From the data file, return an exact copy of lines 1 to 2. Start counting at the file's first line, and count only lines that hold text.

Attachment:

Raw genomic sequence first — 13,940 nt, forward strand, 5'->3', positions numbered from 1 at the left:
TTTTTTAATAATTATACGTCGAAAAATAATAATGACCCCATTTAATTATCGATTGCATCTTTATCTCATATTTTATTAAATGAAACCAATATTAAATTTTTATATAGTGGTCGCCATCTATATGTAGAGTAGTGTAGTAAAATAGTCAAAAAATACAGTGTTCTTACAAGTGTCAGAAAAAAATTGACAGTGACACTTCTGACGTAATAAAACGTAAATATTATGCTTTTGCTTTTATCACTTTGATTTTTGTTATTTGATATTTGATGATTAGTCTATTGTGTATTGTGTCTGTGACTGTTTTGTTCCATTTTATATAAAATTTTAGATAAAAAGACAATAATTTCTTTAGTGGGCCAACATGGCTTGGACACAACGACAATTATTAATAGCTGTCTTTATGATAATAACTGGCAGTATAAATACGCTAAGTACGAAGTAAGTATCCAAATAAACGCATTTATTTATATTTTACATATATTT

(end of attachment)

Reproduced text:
Raw genomic sequence first — 13,940 nt, forward strand, 5'->3', positions numbered from 1 at the left:
TTTTTTAATAATTATACGTCGAAAAATAATAATGACCCCATTTAATTATCGATTGCATCTTTATCTCATATTTTATTAAATGAAACCAATATTAAATTTTTATATAGTGGTCGCCATCTATATGTAGAGTAGTGTAGTAAAATAGTCAAAAAATACAGTGTTCTTACAAGTGTCAGAAAAAAATTGACAGTGACACTTCTGACGTAATAAAACGTAAATATTATGCTTTTGCTTTTATCACTTTGATTTTTGTTATTTGATATTTGATGATTAGTCTATTGTGTATTGTGTCTGTGACTGTTTTGTTCCATTTTATATAAAATTTTAGATAAAAAGACAATAATTTCTTTAGTGGGCCAACATGGCTTGGACACAACGACAATTATTAATAGCTGTCTTTATGATAATAACTGGCAGTATAAATACGCTAAGTACGAAGTAAGTATCCAAATAAACGCATTTATTTATATTTTACATATATTT